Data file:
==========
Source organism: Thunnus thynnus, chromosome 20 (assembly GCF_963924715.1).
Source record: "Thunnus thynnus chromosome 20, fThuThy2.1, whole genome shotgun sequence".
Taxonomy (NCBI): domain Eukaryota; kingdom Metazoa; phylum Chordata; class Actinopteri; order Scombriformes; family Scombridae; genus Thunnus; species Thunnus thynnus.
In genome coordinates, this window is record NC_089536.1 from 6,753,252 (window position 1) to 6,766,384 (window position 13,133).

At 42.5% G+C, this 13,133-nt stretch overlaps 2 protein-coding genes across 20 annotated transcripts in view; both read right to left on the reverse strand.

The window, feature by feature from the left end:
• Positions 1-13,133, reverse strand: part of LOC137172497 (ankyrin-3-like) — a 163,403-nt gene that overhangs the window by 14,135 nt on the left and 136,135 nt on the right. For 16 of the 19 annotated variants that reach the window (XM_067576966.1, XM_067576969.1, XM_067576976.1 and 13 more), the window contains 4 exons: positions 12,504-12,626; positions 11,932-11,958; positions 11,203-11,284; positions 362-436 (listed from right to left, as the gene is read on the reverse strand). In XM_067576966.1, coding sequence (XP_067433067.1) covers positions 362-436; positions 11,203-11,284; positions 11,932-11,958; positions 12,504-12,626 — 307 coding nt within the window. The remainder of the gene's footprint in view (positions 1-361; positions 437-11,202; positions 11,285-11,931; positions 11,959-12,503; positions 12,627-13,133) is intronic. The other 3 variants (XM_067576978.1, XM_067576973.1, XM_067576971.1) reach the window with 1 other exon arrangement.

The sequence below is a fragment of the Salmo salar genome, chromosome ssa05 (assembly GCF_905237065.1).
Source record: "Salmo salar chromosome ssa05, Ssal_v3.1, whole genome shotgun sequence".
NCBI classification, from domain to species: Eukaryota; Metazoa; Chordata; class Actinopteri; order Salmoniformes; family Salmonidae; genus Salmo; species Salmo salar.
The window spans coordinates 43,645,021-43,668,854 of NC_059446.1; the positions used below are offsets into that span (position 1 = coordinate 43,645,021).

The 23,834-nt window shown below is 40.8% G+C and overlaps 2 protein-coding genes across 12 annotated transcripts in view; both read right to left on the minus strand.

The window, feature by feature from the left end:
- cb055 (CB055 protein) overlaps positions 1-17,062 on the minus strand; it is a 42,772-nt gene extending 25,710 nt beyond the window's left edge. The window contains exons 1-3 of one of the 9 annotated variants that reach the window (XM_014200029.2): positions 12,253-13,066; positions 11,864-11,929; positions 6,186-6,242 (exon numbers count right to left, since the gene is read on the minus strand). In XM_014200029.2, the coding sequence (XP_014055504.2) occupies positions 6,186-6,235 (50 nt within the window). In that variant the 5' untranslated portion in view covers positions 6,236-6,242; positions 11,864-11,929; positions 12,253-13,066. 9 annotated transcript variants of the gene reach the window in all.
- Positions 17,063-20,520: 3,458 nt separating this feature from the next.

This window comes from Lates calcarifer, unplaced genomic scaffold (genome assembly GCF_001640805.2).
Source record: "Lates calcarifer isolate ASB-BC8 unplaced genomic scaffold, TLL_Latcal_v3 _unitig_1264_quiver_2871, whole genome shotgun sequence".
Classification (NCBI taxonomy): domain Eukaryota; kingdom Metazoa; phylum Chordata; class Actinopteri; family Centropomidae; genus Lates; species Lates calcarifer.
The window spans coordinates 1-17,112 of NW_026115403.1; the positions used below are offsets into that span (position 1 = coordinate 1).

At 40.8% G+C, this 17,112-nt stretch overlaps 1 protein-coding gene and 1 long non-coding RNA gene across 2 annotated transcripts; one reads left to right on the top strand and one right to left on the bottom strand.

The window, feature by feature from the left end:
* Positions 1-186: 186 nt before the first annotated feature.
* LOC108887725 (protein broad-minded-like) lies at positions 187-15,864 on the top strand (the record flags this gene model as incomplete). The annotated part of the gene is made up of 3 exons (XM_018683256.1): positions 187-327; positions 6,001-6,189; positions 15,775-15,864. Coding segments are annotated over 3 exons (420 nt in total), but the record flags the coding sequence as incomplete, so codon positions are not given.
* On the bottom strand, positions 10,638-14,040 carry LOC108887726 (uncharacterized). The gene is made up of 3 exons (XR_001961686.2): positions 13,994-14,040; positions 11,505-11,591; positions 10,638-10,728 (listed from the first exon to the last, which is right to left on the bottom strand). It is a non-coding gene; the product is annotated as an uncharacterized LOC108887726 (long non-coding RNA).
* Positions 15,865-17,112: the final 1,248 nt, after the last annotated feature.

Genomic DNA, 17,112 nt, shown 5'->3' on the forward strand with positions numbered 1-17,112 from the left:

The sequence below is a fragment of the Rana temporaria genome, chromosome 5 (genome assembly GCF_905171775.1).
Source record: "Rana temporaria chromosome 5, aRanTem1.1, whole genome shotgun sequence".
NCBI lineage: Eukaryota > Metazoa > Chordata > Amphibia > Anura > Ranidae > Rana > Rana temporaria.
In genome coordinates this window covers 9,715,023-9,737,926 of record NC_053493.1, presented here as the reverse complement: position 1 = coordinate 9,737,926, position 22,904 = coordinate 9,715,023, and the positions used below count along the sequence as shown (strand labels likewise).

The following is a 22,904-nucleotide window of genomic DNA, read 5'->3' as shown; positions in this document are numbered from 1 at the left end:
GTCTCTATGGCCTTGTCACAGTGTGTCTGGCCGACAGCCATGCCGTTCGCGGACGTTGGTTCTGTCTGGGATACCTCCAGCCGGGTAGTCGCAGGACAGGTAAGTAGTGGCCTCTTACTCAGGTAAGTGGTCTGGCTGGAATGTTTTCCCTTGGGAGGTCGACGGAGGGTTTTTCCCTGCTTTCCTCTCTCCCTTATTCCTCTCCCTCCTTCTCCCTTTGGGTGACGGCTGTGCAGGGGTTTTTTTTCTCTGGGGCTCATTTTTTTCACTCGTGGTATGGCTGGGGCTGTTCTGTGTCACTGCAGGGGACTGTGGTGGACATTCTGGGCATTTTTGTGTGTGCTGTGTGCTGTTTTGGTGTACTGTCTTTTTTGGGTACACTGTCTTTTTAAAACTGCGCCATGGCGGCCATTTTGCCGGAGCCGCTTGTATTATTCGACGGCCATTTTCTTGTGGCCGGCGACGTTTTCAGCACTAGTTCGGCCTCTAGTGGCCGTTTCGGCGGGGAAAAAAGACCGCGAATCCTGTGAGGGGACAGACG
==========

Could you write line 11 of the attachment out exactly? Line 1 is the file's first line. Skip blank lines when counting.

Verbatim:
The window spans coordinates 43,645,021-43,668,854 of NC_059446.1; the positions used below are offsets into that span (position 1 = coordinate 43,645,021).